The largest US airlines including Delta, American, United, Spirit, and JetBlue, have already sent their applications for the government-backed economic stimulus approved by the US Congress in March, which contemplates a $53 billion targeted aid for this embattled industry.
Sources have cited that nearly 275 air transportation companies, including airlines, airports, and cargo operators, are waiting in line to apply for the cash grants and loans offered by the government, even though the same sources have mentioned that nearly 90% of the money may be destined to support the six largest airlines in the country.
President Trump commented on the matter during a press briefing held yesterday where he stated: “it is going to be a very acceptable package. Good for the country. Good for airlines. Good for a lot of people.”.
As a result, airline stocks have rallied during today’s early morning trading activity, with United Airlines (UAL) and American Airlines (AAL) leading the charge with 14.5% and 10.4% gains respectively, while other smaller operators have also opened the day with 5%+ gains.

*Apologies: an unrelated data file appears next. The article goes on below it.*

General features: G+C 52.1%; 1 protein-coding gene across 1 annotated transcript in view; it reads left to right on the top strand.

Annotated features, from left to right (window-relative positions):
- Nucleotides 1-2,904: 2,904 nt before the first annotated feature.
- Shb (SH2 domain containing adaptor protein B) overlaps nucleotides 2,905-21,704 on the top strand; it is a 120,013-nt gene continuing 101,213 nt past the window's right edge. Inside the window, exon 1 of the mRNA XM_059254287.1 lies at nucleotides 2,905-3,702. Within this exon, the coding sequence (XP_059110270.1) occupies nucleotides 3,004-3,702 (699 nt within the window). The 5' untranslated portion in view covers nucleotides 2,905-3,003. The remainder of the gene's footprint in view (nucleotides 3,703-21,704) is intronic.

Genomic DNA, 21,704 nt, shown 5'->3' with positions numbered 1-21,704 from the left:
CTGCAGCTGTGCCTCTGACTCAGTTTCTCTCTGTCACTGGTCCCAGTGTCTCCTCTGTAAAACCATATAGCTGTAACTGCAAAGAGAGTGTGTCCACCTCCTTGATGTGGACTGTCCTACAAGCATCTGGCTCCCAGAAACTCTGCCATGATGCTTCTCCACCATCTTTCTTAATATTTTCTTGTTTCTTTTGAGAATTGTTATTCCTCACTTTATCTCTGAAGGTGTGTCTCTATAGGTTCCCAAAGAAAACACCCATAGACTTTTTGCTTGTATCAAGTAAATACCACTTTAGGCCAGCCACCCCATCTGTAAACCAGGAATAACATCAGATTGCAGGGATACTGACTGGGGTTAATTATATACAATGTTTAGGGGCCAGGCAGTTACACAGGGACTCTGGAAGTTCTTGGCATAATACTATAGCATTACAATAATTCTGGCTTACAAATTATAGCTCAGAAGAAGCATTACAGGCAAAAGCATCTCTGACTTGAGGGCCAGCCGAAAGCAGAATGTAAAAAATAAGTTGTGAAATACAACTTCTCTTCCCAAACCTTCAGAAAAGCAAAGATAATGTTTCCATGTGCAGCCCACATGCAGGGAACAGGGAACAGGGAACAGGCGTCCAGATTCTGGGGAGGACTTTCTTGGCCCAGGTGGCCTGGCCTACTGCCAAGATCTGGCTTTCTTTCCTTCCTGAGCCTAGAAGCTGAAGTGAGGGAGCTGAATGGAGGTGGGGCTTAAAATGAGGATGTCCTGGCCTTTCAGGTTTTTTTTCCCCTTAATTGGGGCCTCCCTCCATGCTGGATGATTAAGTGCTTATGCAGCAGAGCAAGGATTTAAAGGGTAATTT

The Coronavirus Aid, Relief, and Economic Security Act, also known as the CARES Act, was approved by the US Congress on March 25 and it specifically includes a $25 billion lifeline for airlines, along with $4 billion for cargo airlines, and $3 billion for airline contractors in the form of cash grants. Additionally, the bill also contemplates $25 billion in loans for passenger carriers and $4 billion for cargo airlines.
This industry-specific aid comes as a response to a significant drop in air traffic, which currently accounts for around 5% of the usual demand, as flight bans and travelling restrictions around the world continue to hurt the tourism industry hard.
Only a few days ago, American Airlines CEO, Doug Parker, told the company’s employees that this financial aid “will allow us to ride out even the worst of potential future scenarios”.
Meanwhile, the bill also imposes some restrictions to those who benefit from the aid, including prohibitions to buy back stock, issue dividends, or lay-off employees, along with a cap on executive compensation.
Industry associations and unions, including the Association for Flight Attendants (AFA), have responded positively to these restrictions, as the recently commented: “This is not a corporate bailout; it’s a rescue package for workers—for Flight Attendants, gate agents, pilots, mechanics, caterers, airport maintenance and janitorial staff and everyone who keeps our aviation system moving”.